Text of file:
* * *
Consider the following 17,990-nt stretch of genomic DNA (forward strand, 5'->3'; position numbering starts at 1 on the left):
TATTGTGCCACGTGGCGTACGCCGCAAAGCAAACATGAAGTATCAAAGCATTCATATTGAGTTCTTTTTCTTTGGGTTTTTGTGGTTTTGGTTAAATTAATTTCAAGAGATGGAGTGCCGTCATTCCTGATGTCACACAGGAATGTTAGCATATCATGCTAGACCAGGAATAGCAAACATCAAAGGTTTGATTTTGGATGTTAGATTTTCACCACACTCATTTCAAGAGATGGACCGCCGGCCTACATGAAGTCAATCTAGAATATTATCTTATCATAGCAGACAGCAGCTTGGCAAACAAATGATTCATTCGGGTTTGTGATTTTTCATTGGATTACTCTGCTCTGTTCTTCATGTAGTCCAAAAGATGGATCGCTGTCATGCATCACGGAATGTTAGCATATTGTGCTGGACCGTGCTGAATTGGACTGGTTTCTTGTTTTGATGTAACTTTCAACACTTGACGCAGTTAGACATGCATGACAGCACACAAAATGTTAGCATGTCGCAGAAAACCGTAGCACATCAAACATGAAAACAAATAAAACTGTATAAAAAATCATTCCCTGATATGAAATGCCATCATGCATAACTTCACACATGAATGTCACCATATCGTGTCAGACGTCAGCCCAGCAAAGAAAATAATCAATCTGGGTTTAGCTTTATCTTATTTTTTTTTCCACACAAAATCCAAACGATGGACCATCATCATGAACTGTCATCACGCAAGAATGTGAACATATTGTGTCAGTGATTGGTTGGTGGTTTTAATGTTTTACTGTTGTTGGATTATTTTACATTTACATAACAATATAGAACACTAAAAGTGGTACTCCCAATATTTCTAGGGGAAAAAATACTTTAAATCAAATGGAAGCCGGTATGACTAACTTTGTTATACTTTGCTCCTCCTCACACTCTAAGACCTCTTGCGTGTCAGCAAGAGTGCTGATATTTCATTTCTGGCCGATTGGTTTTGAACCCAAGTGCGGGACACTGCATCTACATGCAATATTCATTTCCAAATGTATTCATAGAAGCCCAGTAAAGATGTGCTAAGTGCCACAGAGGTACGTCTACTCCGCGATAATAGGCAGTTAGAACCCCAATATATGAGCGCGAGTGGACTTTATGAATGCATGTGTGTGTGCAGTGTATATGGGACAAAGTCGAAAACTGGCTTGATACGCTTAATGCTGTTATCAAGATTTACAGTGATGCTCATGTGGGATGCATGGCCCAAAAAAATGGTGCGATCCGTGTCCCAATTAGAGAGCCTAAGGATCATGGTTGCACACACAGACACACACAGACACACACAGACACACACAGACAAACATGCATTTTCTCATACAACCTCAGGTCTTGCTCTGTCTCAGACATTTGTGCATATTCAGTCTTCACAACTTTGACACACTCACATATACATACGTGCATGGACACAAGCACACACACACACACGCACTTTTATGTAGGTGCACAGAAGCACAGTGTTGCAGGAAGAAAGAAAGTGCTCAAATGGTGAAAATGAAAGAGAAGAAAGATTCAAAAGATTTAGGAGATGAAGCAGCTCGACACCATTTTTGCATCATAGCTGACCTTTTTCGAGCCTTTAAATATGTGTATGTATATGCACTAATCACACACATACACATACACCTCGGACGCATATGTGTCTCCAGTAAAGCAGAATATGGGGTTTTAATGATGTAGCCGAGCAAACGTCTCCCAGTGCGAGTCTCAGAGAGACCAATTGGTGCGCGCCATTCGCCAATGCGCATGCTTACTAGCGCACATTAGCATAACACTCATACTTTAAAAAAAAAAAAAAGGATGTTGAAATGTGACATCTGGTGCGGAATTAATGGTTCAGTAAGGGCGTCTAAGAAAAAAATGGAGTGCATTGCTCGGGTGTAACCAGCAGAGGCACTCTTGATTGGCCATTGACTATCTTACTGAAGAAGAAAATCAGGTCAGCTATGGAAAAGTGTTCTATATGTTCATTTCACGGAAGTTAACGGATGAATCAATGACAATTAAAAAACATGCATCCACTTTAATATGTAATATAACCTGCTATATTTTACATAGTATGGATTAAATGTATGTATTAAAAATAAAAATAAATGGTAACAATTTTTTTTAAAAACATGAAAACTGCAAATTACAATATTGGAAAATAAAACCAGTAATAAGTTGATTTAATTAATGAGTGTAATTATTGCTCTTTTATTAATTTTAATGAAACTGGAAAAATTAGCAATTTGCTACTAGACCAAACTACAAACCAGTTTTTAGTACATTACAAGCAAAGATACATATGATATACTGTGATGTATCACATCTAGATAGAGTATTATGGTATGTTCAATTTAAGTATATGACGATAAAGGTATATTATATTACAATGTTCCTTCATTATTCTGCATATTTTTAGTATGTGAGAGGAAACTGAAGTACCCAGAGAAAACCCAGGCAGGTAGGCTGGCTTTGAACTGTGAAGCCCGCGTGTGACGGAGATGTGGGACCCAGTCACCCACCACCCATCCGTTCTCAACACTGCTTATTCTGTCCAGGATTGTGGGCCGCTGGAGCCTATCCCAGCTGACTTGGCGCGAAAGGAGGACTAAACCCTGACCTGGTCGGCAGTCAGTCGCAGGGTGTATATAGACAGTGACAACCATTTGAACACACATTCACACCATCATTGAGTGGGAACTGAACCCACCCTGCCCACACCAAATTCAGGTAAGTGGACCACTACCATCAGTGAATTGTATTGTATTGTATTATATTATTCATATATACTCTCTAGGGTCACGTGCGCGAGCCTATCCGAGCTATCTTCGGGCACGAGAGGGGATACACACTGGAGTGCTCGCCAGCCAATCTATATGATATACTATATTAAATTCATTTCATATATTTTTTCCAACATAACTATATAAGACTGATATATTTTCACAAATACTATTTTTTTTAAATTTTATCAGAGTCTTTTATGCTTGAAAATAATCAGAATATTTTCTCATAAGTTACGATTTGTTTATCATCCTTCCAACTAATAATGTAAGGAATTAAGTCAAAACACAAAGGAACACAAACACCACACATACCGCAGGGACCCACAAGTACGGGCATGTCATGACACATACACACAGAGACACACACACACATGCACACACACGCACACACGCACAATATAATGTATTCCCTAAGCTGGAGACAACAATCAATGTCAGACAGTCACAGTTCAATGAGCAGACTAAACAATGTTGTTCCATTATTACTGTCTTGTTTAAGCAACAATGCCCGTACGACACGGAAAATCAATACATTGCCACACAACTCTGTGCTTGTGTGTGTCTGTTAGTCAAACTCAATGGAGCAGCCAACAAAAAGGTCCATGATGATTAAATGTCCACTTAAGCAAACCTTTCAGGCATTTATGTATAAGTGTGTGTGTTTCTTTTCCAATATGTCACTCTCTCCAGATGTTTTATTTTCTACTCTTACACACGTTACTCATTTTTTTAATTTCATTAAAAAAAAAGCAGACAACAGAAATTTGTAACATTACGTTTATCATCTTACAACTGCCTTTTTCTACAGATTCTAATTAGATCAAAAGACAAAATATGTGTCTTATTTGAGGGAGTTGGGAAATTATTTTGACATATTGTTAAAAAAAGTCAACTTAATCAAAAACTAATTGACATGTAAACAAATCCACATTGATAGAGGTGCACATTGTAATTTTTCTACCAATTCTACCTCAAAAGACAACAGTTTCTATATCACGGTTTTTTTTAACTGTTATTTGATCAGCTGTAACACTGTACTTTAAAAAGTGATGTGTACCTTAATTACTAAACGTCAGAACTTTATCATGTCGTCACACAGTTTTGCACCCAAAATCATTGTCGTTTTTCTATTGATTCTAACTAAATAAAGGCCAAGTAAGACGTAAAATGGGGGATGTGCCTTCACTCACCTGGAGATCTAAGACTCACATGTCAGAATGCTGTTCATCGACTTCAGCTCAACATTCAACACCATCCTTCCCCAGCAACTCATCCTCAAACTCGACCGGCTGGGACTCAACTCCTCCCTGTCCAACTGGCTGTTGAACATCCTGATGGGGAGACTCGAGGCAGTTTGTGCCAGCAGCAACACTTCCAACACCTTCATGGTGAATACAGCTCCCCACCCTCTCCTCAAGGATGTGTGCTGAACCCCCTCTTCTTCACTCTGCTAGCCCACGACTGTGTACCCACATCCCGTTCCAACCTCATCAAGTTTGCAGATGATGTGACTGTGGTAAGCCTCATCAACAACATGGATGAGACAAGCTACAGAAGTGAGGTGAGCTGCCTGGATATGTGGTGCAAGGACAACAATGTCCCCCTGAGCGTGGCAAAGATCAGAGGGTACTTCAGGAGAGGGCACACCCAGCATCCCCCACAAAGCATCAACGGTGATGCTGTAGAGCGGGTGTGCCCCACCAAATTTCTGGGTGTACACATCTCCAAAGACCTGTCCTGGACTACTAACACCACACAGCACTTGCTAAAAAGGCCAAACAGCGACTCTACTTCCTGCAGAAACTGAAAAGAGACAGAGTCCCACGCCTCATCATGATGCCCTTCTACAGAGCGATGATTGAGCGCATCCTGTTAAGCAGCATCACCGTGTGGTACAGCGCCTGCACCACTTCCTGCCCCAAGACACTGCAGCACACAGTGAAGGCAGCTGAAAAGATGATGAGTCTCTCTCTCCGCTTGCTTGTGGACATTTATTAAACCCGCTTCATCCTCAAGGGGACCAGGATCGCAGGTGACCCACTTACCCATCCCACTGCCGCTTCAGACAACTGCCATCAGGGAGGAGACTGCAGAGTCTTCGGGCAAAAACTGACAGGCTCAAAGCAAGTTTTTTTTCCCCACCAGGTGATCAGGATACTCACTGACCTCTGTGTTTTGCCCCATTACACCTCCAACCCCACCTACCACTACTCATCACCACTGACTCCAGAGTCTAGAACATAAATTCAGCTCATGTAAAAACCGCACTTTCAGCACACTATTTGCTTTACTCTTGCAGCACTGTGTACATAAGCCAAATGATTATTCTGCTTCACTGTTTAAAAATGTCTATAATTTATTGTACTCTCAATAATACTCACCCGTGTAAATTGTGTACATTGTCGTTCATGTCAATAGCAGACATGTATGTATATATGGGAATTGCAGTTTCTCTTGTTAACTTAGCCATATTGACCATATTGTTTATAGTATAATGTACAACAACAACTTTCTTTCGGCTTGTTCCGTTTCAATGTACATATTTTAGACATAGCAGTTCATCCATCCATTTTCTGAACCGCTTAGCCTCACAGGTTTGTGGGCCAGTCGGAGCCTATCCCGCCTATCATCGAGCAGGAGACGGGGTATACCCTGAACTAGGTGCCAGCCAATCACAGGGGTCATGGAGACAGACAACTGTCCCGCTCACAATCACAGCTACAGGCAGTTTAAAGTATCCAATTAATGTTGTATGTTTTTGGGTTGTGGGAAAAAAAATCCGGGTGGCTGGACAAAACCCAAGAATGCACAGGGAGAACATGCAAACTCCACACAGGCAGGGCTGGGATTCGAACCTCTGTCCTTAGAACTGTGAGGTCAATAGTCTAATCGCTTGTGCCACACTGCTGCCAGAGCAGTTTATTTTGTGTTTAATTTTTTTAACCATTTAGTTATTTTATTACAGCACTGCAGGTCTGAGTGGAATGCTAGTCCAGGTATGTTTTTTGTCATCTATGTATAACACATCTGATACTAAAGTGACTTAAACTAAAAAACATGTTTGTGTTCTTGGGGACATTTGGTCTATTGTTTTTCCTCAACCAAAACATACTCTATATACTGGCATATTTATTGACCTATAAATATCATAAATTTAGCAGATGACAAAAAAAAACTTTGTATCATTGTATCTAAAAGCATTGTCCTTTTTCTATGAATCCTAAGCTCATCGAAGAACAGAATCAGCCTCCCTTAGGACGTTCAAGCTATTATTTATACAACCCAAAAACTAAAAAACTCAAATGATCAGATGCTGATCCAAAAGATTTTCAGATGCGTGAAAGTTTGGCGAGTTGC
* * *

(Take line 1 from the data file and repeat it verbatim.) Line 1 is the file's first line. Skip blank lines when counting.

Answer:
Consider the following 17,990-nt stretch of genomic DNA (forward strand, 5'->3'; position numbering starts at 1 on the left):